December 9, 2023
Editor’s note: This post is part of a new series about the impacts natural disasters have on a region’s public health, economic activity, and individual decision-making. While the papers cited in the posts extend beyond natural disasters in Texas, the results will be contextualized to the state’s population. For more about this series, click here.
The third paper of this blog series, “Natural Disasters and Willingness to Pay for Reliable Electricity: The 2021 Winter Storm in Texas as a Natural Experiment,” is one of the first academic studies of Winter Storm Uri that shocked Texas’ electrical grid in February 2021. Researchers from the University of Houston’s Hobby School of Public Affairs fielded an online survey one month after the freeze. The sample consisted of 1,500 residents across the state who were asked about their experiences during the storm and their subsequent opinions regarding proposed changes to Texas’ electric system.
The researchers implemented a choice experiment, where they prompted respondents to select between bundles that included: (1) a policy change, (2) the cost of the change incurred by the individual in kilowatt hours (kWh), and (3) the policy’s effectiveness in terms of individual exposure to future power outages. The menu consisted of five policies that received significant attention after the storm, and each policy was randomly assigned a cost (from $0.00 to $0.06 more per kWh paid by the individual) and effectiveness (from 0 to 12+ hours of potential power outages) (Figure 1). The survey repeated this exercise four times for each respondent.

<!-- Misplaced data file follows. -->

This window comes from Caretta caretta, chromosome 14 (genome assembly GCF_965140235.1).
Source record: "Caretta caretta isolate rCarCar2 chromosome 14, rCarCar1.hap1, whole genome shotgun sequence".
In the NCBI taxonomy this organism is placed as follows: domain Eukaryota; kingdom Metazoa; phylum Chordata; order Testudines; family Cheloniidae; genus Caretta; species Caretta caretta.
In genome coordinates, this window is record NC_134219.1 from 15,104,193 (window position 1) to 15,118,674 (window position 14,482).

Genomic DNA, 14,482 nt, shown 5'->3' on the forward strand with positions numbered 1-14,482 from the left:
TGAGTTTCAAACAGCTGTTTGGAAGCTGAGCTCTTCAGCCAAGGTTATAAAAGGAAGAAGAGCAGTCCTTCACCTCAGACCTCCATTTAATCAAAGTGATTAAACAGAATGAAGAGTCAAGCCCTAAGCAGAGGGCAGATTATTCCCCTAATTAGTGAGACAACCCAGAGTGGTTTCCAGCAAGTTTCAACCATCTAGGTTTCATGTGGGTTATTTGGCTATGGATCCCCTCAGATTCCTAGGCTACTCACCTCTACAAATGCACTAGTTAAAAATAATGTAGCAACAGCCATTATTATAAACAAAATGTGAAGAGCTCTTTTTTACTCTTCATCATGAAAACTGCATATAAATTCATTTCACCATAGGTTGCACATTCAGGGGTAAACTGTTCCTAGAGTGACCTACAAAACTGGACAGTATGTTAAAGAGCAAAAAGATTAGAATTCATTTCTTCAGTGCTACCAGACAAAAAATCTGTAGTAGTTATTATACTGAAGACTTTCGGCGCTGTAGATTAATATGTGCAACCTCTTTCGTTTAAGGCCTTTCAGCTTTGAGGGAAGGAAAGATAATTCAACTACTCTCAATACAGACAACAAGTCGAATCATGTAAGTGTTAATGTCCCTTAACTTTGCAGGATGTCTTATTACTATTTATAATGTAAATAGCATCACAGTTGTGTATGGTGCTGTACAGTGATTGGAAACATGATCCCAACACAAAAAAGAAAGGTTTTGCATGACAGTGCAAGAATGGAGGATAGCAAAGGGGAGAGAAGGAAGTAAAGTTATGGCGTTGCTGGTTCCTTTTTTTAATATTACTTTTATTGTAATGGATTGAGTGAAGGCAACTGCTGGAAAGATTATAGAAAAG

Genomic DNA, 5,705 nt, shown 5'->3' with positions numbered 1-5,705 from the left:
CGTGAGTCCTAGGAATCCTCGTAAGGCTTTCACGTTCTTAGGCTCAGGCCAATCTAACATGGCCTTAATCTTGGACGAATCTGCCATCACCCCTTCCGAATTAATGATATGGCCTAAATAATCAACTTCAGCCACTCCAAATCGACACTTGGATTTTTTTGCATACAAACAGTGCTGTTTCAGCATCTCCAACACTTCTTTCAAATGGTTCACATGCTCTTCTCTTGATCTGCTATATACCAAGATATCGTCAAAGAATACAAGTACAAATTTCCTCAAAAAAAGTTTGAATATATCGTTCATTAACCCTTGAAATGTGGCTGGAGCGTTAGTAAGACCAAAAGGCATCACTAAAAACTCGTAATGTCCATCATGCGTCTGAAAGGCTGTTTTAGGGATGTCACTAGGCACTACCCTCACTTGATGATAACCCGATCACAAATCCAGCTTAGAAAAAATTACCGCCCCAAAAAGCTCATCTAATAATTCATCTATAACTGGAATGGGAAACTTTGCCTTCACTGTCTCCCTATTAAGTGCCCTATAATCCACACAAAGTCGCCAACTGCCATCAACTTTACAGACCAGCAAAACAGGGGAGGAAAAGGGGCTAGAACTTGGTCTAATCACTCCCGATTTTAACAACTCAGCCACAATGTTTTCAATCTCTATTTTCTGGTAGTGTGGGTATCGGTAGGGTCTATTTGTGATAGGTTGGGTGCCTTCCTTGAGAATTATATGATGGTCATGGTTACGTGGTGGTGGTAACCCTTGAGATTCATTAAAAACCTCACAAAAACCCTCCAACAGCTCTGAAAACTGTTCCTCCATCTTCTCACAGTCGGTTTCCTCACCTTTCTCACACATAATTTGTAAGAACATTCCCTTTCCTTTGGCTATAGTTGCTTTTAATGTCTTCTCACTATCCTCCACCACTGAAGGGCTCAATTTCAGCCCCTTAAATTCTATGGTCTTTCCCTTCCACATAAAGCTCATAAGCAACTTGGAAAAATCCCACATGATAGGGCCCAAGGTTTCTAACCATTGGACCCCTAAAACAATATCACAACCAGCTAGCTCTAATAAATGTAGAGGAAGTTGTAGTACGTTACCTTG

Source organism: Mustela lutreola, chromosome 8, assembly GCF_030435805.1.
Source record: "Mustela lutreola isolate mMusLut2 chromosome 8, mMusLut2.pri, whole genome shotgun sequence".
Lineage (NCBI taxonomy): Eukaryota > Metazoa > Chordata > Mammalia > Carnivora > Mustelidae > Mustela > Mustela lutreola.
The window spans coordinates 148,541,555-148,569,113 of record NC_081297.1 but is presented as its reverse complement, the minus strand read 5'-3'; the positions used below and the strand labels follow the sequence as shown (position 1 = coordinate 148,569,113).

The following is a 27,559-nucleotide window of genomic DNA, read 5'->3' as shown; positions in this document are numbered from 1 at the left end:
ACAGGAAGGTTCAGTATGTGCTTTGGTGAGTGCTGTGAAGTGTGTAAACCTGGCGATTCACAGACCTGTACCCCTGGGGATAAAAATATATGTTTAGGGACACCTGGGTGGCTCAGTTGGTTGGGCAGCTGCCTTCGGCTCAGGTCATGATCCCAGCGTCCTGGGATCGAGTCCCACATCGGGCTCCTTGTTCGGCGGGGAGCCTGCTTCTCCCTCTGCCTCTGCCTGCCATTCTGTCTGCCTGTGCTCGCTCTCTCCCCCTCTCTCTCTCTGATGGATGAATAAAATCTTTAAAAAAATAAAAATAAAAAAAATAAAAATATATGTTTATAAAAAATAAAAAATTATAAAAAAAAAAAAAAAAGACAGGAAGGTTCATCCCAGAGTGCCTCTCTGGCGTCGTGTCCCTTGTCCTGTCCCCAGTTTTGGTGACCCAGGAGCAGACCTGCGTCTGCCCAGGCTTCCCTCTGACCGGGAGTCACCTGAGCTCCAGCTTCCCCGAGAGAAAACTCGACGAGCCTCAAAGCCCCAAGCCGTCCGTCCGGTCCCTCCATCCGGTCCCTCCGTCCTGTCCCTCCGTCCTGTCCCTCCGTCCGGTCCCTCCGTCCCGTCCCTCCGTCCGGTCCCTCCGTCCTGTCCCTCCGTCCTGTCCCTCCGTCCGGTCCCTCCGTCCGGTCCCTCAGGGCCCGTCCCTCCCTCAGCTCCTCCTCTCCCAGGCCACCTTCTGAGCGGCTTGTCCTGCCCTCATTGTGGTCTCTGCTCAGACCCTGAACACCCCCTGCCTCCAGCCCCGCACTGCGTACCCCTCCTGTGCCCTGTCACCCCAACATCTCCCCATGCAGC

As expected, Texans prefer options that generate lower costs and fewer outages. There is a clear consensus for proactive measures to protect against future grid vulnerability, and the most popular option is to winterize the system (see table).
Policy preferences vary, however, depending on respondents’ experiences during Winter Storm Uri. In particular, individuals who never lost power are more likely to prefer increasing the renewable energy supply or requiring a minimum reserve capacity compared with those who experienced rolling blackouts. Respondents who suffered longer-than-average outages are more likely to prefer merging the Texas grid with one of the two national grids.
Using a mixed logit model, the researchers estimate individuals’ willingness to pay for each policy proposal. Despite disproportionate exposure to the electrical grid’s failure, respondents experiencing above-average outages are less willing to pay for all measures (Figure 2). The authors discuss the possibility that negative experiences during Winter Storm Uri may have decreased individuals’ confidence in energy service providers, thereby making them less likely to trust the competence of institutions and the effectiveness of policy in general. Indeed, households who suffered longer-than-average outages are more likely to blame electricity producers and the government for the blackouts compared with those who suffered shorter or no outages.
Winter Storm Uri revealed the vulnerabilities of Texas’ electrical grid and prompted a discussion of how to protect against extreme weather that has persisted two years after the storm. With an array of policy proposals heading into the 2023 legislative session, it is imperative that leaders maintain a pulse on public opinion and understand how that pulse was impacted by individual experiences during the disaster.